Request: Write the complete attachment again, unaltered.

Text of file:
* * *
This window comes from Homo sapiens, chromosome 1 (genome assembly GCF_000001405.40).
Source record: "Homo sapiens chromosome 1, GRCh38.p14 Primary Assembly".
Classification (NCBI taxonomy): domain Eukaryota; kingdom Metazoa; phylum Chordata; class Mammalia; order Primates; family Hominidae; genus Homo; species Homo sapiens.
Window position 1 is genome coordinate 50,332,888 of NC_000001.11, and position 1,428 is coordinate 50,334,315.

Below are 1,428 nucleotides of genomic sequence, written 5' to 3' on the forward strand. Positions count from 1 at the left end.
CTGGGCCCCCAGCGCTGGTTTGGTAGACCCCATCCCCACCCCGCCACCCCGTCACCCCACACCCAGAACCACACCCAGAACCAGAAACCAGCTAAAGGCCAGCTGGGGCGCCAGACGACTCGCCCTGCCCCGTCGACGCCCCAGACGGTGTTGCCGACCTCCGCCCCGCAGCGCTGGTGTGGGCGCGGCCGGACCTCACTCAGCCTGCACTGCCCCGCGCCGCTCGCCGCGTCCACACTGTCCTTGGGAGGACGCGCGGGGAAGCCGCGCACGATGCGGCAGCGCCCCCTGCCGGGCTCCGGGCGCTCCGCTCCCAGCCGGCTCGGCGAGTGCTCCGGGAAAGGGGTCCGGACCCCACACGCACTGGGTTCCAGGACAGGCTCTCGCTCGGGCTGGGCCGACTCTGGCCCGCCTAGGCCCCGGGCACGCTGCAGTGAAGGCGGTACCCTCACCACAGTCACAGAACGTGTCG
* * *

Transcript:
This window comes from Homo sapiens, chromosome 1 (genome assembly GCF_000001405.40).
Source record: "Homo sapiens chromosome 1, GRCh38.p14 Primary Assembly".
Classification (NCBI taxonomy): domain Eukaryota; kingdom Metazoa; phylum Chordata; class Mammalia; order Primates; family Hominidae; genus Homo; species Homo sapiens.
Window position 1 is genome coordinate 50,332,888 of NC_000001.11, and position 1,428 is coordinate 50,334,315.

Below are 1,428 nucleotides of genomic sequence, written 5' to 3' on the forward strand. Positions count from 1 at the left end.
CTGGGCCCCCAGCGCTGGTTTGGTAGACCCCATCCCCACCCCGCCACCCCGTCACCCCACACCCAGAACCACACCCAGAACCAGAAACCAGCTAAAGGCCAGCTGGGGCGCCAGACGACTCGCCCTGCCCCGTCGACGCCCCAGACGGTGTTGCCGACCTCCGCCCCGCAGCGCTGGTGTGGGCGCGGCCGGACCTCACTCAGCCTGCACTGCCCCGCGCCGCTCGCCGCGTCCACACTGTCCTTGGGAGGACGCGCGGGGAAGCCGCGCACGATGCGGCAGCGCCCCCTGCCGGGCTCCGGGCGCTCCGCTCCCAGCCGGCTCGGCGAGTGCTCCGGGAAAGGGGTCCGGACCCCACACGCACTGGGTTCCAGGACAGGCTCTCGCTCGGGCTGGGCCGACTCTGGCCCGCCTAGGCCCCGGGCACGCTGCAGTGAAGGCGGTACCCTCACCACAGTCACAGAACGTGTCG